Second, the lack of knowledge of what marketing works. In today’s media campaigns, it is not easy to track the actual impact on sales (or even customer footfall in the store). Internet-based campaigns do enable tracking – but that only works for online stores.

Third, the lack of an emotional connection. It has been said that marketing is a conversation with the customer. But hardly anyone seems to be doing this. There is no bond being created. The question a brand must ask: how can I become a daily utility in the life of my customers?

Fourth, there is no easy way for the customer to convert advertising that is seen into information that he wants. There are many occasions when customers want to stay updated on specific things, but businesses have no easy of providing them that info. Newsletters can be done, but they are not personalised – and do not necessarily guarantee anonymity from the customer’s viewpoint.

Fifth, it does not take into account that pretty much everyone capable of buying has a mobile phone. Our estimate is that 80-90% of customers today are likely to carry a mobile phone. The mobile is a two-way interaction device, but companies are not using this appropriately.

Finally, the customer can be a champion, and facilitate viral marketing. The customer can be a connector – sharing things that are useful with others in the social network. This is because all of a customer’s contacts are accessible near instantly via the mobile phone’s contact book.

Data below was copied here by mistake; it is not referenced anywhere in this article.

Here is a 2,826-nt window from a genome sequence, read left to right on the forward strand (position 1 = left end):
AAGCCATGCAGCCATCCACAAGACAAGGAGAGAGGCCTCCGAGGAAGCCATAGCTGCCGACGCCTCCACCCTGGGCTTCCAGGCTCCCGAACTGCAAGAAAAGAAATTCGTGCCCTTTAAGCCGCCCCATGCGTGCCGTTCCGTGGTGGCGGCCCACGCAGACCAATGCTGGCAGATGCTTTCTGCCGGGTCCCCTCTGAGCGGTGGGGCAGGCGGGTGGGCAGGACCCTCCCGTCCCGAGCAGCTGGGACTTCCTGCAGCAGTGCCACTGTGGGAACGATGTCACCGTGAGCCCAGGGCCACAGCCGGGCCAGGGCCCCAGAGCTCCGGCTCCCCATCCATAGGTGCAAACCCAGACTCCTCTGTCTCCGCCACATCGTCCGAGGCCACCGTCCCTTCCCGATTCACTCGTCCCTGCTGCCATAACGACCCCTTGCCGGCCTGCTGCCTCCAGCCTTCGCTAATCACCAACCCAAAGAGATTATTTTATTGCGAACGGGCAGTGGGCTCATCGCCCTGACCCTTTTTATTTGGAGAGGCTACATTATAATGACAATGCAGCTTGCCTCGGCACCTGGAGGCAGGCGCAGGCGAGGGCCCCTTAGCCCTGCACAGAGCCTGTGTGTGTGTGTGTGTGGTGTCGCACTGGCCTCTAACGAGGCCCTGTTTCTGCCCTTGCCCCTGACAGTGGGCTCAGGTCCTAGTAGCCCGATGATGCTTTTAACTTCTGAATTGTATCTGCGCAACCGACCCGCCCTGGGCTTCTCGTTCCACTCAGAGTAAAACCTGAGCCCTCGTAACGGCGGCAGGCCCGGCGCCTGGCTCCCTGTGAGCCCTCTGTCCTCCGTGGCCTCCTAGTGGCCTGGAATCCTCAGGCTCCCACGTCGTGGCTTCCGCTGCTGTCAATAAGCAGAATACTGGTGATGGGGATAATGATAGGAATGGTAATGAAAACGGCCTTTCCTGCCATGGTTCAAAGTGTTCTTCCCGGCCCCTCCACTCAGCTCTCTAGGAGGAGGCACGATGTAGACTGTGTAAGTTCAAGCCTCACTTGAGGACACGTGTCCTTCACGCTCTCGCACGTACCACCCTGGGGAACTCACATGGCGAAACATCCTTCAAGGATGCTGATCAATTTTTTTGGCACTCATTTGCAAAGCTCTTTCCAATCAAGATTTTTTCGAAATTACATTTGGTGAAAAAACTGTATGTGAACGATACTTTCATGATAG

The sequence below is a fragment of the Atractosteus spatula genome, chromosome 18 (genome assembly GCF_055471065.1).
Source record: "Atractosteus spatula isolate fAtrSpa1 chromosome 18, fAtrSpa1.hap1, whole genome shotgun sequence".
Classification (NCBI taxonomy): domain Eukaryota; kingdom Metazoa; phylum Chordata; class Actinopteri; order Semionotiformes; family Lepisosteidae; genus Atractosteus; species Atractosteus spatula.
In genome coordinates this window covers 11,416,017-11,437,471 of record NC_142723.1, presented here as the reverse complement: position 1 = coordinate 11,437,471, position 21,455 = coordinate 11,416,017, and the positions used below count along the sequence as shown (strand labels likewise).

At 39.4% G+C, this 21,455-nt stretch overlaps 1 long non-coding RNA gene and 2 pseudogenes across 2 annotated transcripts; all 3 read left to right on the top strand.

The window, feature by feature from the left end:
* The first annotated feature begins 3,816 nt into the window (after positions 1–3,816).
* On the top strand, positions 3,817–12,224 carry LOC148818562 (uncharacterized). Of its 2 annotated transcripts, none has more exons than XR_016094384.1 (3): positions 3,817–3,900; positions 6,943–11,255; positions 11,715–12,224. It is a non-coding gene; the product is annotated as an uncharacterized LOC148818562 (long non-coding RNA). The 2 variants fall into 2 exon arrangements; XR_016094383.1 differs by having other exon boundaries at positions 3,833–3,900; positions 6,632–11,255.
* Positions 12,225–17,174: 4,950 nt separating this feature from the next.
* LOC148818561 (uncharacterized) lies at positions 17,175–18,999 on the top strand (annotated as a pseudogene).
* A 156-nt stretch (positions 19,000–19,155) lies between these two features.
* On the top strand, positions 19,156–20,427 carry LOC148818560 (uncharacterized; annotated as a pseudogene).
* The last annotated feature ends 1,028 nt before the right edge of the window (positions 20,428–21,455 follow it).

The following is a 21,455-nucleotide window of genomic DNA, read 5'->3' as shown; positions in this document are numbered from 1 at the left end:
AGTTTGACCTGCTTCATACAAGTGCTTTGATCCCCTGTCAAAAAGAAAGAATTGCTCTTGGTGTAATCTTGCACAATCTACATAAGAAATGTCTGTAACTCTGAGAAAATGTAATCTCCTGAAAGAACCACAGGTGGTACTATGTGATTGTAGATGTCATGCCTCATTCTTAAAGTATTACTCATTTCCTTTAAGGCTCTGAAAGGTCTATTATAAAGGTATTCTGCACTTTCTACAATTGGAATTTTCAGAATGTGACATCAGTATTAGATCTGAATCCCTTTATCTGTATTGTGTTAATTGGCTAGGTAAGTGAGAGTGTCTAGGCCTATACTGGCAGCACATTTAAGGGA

It is clear that marketing and business-to-customer interactions are likely to undergo a sea change in the coming years. In the developed world, perhaps the most important change in the past few years has been brought about by the Internet and pay-per-click (pay for performance) advertising. This advertising is contextual – either linked to search or the content on a page. In the UK, 12% of advertising spend is now being done online (the PC Web). In India, the same is unlikely to happen for two primary reasons: the computer penetration is still quite low (coupled with limited connectivity options), and the rapidity of innovation is making the mobile as the primary access device for people. Thus in India, the levers for shifts in marketing are likely to be centred around the mobile.

As we look ahead and address the limitations of today’s marketing methods, the mobile will emerge as the fulcrum for the new options. Companies which recognise and adopt mobile marketing are likely to see significant early benefits – and lock their competitors out in the customer attention game. Tomorrow’s world of mobile marketing is going to be built around three tenets: